Derrell Peel Explains the Technical and Economic Measures Needed to Maximize Cow-Calf EfficiencyMon, 08 Jan 2018 14:39:47 CST
Mondays, Dr. Derrell Peel, Oklahoma State University Extension Livestock Marketing Specialist, offers his economic analysis of the beef cattle industry. This analysis is a part of the weekly series known as the "Cow Calf Corner" published electronically by Dr. Peel and Dr. Glenn Selk. Today, Dr. Peel explains the technical and economic measures needed to properly manage a cow/calf operation for maximum economic return.
"Cow-calf producers use a variety of efficiency measures to help manage production systems. Many of these are technical efficiencies that capture physical measures of output and input use and range from very specific measures to more broad-based values that incorporate a range of production components. For example, pregnancy percentage focuses on breeding efficiency and highlights management of cow body condition and can indicate reproductive failures in cows and bulls. Calving percentage incorporates pre-natal calf mortality in additional to pregnancy percentage while weaning percentage adds calf mortality to calving percentage.
"Weaning weights are a basic measure of productivity while pounds of calf weaned per exposed female is a much more robust measure of reproductive and nutritional efficiency. Better yet, pounds of weaned calf per acre also adds in forage management and stocking rate. Technical efficiency measures are very useful to monitor and manage particular components of production systems. However, excessive focus on technical measures, especially very narrow ones, can misdirect management attention. Technical efficiency measures tend to emphasize maximums (such as weaning weights) or minimums (such as death loss). Often times, maximums and minimums are not optimal in terms of economic outcome. Data certainly shows, for example, that the most profitable cow-calf operations often do not have the highest weaning weights.
"Economic efficiency measures go beyond technical efficiencies to include values of inputs and outputs as well. Economic efficiencies demonstrate that efficiency can change due to changes in output and/or input values even when physical efficiency is unchanged. A good example is least cost feed rations where ration composition can change, not because the nutrient contribution of feedstuffs changes, but simply due to changing values of feed ingredients.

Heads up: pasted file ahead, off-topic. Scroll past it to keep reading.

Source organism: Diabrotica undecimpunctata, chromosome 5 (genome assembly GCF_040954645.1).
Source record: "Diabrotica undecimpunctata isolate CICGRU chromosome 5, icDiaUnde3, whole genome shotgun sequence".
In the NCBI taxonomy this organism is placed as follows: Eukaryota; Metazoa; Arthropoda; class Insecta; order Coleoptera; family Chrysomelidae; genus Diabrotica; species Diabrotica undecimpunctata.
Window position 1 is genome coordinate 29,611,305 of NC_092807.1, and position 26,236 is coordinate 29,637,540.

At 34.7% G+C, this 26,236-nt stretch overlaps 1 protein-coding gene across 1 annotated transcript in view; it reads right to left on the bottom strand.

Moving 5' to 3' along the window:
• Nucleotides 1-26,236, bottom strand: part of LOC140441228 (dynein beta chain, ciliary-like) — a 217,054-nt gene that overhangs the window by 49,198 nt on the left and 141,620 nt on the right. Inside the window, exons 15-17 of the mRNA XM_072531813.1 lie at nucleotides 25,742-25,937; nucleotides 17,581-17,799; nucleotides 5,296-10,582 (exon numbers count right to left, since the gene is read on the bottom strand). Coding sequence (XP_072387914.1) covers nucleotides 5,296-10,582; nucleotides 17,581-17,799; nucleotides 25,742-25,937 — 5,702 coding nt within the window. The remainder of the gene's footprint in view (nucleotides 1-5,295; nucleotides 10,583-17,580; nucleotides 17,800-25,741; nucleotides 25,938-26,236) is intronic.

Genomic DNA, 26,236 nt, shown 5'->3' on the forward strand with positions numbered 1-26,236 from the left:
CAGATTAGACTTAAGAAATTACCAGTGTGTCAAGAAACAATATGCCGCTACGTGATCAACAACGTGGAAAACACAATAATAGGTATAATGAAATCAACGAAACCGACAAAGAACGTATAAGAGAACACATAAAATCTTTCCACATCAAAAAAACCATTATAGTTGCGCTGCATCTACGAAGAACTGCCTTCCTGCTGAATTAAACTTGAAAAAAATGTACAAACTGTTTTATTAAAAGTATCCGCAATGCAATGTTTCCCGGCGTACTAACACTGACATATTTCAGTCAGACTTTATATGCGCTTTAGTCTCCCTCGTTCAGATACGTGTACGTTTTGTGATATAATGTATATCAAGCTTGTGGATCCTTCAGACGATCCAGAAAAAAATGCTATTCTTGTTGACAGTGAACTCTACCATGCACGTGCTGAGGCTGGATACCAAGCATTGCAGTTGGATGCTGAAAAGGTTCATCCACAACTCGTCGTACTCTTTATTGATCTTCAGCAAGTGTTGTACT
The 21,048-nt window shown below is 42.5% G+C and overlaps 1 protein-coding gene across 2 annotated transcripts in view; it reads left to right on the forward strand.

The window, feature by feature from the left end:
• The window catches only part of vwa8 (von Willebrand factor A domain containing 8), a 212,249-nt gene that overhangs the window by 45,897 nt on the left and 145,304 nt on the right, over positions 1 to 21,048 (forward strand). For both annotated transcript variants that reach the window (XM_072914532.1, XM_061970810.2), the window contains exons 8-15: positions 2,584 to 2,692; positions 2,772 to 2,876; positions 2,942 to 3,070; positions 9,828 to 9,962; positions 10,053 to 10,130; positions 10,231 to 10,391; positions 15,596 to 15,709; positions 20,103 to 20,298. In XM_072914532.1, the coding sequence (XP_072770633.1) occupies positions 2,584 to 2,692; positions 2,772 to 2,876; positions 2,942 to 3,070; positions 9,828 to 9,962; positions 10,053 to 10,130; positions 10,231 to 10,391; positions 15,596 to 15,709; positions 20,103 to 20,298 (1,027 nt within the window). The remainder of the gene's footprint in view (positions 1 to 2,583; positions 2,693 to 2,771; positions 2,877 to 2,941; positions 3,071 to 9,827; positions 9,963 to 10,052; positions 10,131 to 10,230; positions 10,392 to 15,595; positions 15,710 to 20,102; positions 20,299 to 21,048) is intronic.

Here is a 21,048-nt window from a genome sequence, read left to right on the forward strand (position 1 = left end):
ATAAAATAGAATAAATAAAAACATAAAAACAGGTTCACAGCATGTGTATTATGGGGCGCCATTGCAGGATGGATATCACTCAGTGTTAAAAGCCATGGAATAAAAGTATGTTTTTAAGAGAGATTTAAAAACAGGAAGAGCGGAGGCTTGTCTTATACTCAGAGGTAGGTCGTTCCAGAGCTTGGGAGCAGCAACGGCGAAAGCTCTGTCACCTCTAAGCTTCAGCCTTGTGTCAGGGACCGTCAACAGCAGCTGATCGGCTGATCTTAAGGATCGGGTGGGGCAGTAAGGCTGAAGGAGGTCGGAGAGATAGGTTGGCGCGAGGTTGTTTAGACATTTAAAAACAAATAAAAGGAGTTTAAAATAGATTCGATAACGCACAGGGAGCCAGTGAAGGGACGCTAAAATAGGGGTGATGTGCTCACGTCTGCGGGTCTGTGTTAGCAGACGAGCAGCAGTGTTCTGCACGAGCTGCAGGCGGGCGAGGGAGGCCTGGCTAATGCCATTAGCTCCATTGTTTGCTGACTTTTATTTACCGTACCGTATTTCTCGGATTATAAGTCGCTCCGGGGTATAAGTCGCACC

"Economic efficiency measures tend to focus on optimal levels rather than physical maximums and minimums. For example, dollars of return per cow will reign in excessive focus on weaning weights by recognizing that some means of increasing weaning weights, such as increasing cow size, may be very expensive and not efficient at some point. For many cow-calf operations the land investment is the biggest component and the final assessment of economic efficiency is returns per acre. This incorporates physical animal components related to reproductive, nutritional, and health productivity along with feed and forage management plus output values and input costs.
"Typically, a combination of technical and economic efficiency measures are needed to manage an operation for maximum economic returns. Technical efficiency measures are critical to understand physical productivity and identify weaknesses or failures in production systems. However, excessive focus on technical efficiency can be detrimental. Economic efficiency measures focus on optimal use of inputs relative to the value of outputs. However, changes in output values or input costs can lead, for example, to improved returns due solely to changing market conditions while masking stagnant or even declining physical productivity. It takes both to ensure that the operation is moving in the right direction. The first step is to measure productivity and input use in a good record system. Then put those records to use."
WebReadyTM Powered by WireReady® NSI
Top Agricultural News